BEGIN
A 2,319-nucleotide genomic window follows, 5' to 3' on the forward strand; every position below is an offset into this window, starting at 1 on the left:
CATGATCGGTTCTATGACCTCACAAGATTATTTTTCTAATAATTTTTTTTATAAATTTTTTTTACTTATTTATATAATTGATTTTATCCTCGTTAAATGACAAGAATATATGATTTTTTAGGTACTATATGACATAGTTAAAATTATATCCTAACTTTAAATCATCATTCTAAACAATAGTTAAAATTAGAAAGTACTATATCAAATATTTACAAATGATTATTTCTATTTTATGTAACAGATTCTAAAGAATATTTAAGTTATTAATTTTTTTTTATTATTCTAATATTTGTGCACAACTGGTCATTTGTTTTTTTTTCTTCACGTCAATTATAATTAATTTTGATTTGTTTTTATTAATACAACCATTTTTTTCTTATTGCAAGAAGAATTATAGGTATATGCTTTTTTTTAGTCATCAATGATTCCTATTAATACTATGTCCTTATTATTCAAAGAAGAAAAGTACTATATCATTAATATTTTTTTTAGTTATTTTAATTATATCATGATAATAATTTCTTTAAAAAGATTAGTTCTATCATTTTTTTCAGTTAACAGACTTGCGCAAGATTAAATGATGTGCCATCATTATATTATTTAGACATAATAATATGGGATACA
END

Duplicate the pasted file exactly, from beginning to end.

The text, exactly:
A 2,319-nucleotide genomic window follows, 5' to 3' on the forward strand; every position below is an offset into this window, starting at 1 on the left:
CATGATCGGTTCTATGACCTCACAAGATTATTTTTCTAATAATTTTTTTTATAAATTTTTTTTACTTATTTATATAATTGATTTTATCCTCGTTAAATGACAAGAATATATGATTTTTTAGGTACTATATGACATAGTTAAAATTATATCCTAACTTTAAATCATCATTCTAAACAATAGTTAAAATTAGAAAGTACTATATCAAATATTTACAAATGATTATTTCTATTTTATGTAACAGATTCTAAAGAATATTTAAGTTATTAATTTTTTTTTATTATTCTAATATTTGTGCACAACTGGTCATTTGTTTTTTTTTCTTCACGTCAATTATAATTAATTTTGATTTGTTTTTATTAATACAACCATTTTTTTCTTATTGCAAGAAGAATTATAGGTATATGCTTTTTTTTAGTCATCAATGATTCCTATTAATACTATGTCCTTATTATTCAAAGAAGAAAAGTACTATATCATTAATATTTTTTTTAGTTATTTTAATTATATCATGATAATAATTTCTTTAAAAAGATTAGTTCTATCATTTTTTTCAGTTAACAGACTTGCGCAAGATTAAATGATGTGCCATCATTATATTATTTAGACATAATAATATGGGATACA